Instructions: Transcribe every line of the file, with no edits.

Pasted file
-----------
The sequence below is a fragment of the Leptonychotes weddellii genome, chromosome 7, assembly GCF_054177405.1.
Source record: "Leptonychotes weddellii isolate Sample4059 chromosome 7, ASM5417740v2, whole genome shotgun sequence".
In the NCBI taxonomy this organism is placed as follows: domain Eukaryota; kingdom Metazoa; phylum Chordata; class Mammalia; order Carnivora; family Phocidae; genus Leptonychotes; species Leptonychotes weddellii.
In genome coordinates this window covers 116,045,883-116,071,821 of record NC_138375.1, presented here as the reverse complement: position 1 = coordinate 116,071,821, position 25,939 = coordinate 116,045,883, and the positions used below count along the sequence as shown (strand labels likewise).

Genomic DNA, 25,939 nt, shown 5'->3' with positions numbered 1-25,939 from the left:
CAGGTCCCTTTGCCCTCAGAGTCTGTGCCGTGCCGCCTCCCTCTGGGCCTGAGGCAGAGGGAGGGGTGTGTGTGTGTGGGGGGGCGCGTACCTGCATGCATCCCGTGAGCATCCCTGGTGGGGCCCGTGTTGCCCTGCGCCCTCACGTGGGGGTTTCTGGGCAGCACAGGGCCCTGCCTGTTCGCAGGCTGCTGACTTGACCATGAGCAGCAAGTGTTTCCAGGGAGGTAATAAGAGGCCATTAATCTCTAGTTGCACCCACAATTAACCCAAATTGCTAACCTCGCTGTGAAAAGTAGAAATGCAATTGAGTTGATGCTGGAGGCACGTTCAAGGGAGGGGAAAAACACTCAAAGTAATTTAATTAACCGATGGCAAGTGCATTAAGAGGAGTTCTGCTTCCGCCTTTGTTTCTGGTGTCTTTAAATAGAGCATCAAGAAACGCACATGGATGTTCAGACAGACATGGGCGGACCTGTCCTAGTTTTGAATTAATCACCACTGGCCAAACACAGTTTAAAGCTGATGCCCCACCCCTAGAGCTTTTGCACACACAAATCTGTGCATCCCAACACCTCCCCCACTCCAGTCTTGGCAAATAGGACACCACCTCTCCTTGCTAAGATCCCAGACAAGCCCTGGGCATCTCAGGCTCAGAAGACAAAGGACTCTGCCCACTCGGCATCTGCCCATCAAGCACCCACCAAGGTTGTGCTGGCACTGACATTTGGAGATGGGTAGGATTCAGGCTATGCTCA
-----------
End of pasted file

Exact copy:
The sequence below is a fragment of the Leptonychotes weddellii genome, chromosome 7, assembly GCF_054177405.1.
Source record: "Leptonychotes weddellii isolate Sample4059 chromosome 7, ASM5417740v2, whole genome shotgun sequence".
In the NCBI taxonomy this organism is placed as follows: domain Eukaryota; kingdom Metazoa; phylum Chordata; class Mammalia; order Carnivora; family Phocidae; genus Leptonychotes; species Leptonychotes weddellii.
In genome coordinates this window covers 116,045,883-116,071,821 of record NC_138375.1, presented here as the reverse complement: position 1 = coordinate 116,071,821, position 25,939 = coordinate 116,045,883, and the positions used below count along the sequence as shown (strand labels likewise).

Genomic DNA, 25,939 nt, shown 5'->3' with positions numbered 1-25,939 from the left:
CAGGTCCCTTTGCCCTCAGAGTCTGTGCCGTGCCGCCTCCCTCTGGGCCTGAGGCAGAGGGAGGGGTGTGTGTGTGTGGGGGGGCGCGTACCTGCATGCATCCCGTGAGCATCCCTGGTGGGGCCCGTGTTGCCCTGCGCCCTCACGTGGGGGTTTCTGGGCAGCACAGGGCCCTGCCTGTTCGCAGGCTGCTGACTTGACCATGAGCAGCAAGTGTTTCCAGGGAGGTAATAAGAGGCCATTAATCTCTAGTTGCACCCACAATTAACCCAAATTGCTAACCTCGCTGTGAAAAGTAGAAATGCAATTGAGTTGATGCTGGAGGCACGTTCAAGGGAGGGGAAAAACACTCAAAGTAATTTAATTAACCGATGGCAAGTGCATTAAGAGGAGTTCTGCTTCCGCCTTTGTTTCTGGTGTCTTTAAATAGAGCATCAAGAAACGCACATGGATGTTCAGACAGACATGGGCGGACCTGTCCTAGTTTTGAATTAATCACCACTGGCCAAACACAGTTTAAAGCTGATGCCCCACCCCTAGAGCTTTTGCACACACAAATCTGTGCATCCCAACACCTCCCCCACTCCAGTCTTGGCAAATAGGACACCACCTCTCCTTGCTAAGATCCCAGACAAGCCCTGGGCATCTCAGGCTCAGAAGACAAAGGACTCTGCCCACTCGGCATCTGCCCATCAAGCACCCACCAAGGTTGTGCTGGCACTGACATTTGGAGATGGGTAGGATTCAGGCTATGCTCA